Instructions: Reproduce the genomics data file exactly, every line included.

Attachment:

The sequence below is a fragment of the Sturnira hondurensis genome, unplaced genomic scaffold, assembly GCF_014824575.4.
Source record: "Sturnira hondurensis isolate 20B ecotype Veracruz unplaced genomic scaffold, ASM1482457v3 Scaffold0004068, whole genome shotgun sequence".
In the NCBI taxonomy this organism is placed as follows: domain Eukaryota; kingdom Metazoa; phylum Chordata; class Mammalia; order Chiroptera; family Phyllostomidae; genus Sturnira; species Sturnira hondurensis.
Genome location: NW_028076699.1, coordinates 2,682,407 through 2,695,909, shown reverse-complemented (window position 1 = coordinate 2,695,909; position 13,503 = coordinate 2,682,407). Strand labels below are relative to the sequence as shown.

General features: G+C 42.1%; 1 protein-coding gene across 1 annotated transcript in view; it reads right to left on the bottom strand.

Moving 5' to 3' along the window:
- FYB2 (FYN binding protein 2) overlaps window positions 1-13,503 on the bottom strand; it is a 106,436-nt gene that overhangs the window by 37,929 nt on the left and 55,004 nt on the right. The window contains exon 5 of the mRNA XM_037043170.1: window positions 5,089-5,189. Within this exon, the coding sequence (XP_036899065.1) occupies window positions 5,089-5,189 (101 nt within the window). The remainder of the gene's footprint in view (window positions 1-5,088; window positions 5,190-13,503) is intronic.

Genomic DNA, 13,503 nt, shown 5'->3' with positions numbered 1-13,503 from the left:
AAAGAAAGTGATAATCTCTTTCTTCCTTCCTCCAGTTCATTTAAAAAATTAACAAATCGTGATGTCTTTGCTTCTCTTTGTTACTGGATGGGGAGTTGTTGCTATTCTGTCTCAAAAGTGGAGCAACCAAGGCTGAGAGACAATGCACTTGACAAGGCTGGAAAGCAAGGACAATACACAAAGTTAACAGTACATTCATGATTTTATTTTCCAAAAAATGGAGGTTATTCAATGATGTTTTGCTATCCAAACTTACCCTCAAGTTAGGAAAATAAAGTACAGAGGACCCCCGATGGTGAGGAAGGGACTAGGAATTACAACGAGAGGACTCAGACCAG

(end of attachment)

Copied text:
The sequence below is a fragment of the Sturnira hondurensis genome, unplaced genomic scaffold, assembly GCF_014824575.4.
Source record: "Sturnira hondurensis isolate 20B ecotype Veracruz unplaced genomic scaffold, ASM1482457v3 Scaffold0004068, whole genome shotgun sequence".
In the NCBI taxonomy this organism is placed as follows: domain Eukaryota; kingdom Metazoa; phylum Chordata; class Mammalia; order Chiroptera; family Phyllostomidae; genus Sturnira; species Sturnira hondurensis.
Genome location: NW_028076699.1, coordinates 2,682,407 through 2,695,909, shown reverse-complemented (window position 1 = coordinate 2,695,909; position 13,503 = coordinate 2,682,407). Strand labels below are relative to the sequence as shown.

General features: G+C 42.1%; 1 protein-coding gene across 1 annotated transcript in view; it reads right to left on the bottom strand.

Moving 5' to 3' along the window:
- FYB2 (FYN binding protein 2) overlaps window positions 1-13,503 on the bottom strand; it is a 106,436-nt gene that overhangs the window by 37,929 nt on the left and 55,004 nt on the right. The window contains exon 5 of the mRNA XM_037043170.1: window positions 5,089-5,189. Within this exon, the coding sequence (XP_036899065.1) occupies window positions 5,089-5,189 (101 nt within the window). The remainder of the gene's footprint in view (window positions 1-5,088; window positions 5,190-13,503) is intronic.

Genomic DNA, 13,503 nt, shown 5'->3' with positions numbered 1-13,503 from the left:
AAAGAAAGTGATAATCTCTTTCTTCCTTCCTCCAGTTCATTTAAAAAATTAACAAATCGTGATGTCTTTGCTTCTCTTTGTTACTGGATGGGGAGTTGTTGCTATTCTGTCTCAAAAGTGGAGCAACCAAGGCTGAGAGACAATGCACTTGACAAGGCTGGAAAGCAAGGACAATACACAAAGTTAACAGTACATTCATGATTTTATTTTCCAAAAAATGGAGGTTATTCAATGATGTTTTGCTATCCAAACTTACCCTCAAGTTAGGAAAATAAAGTACAGAGGACCCCCGATGGTGAGGAAGGGACTAGGAATTACAACGAGAGGACTCAGACCAG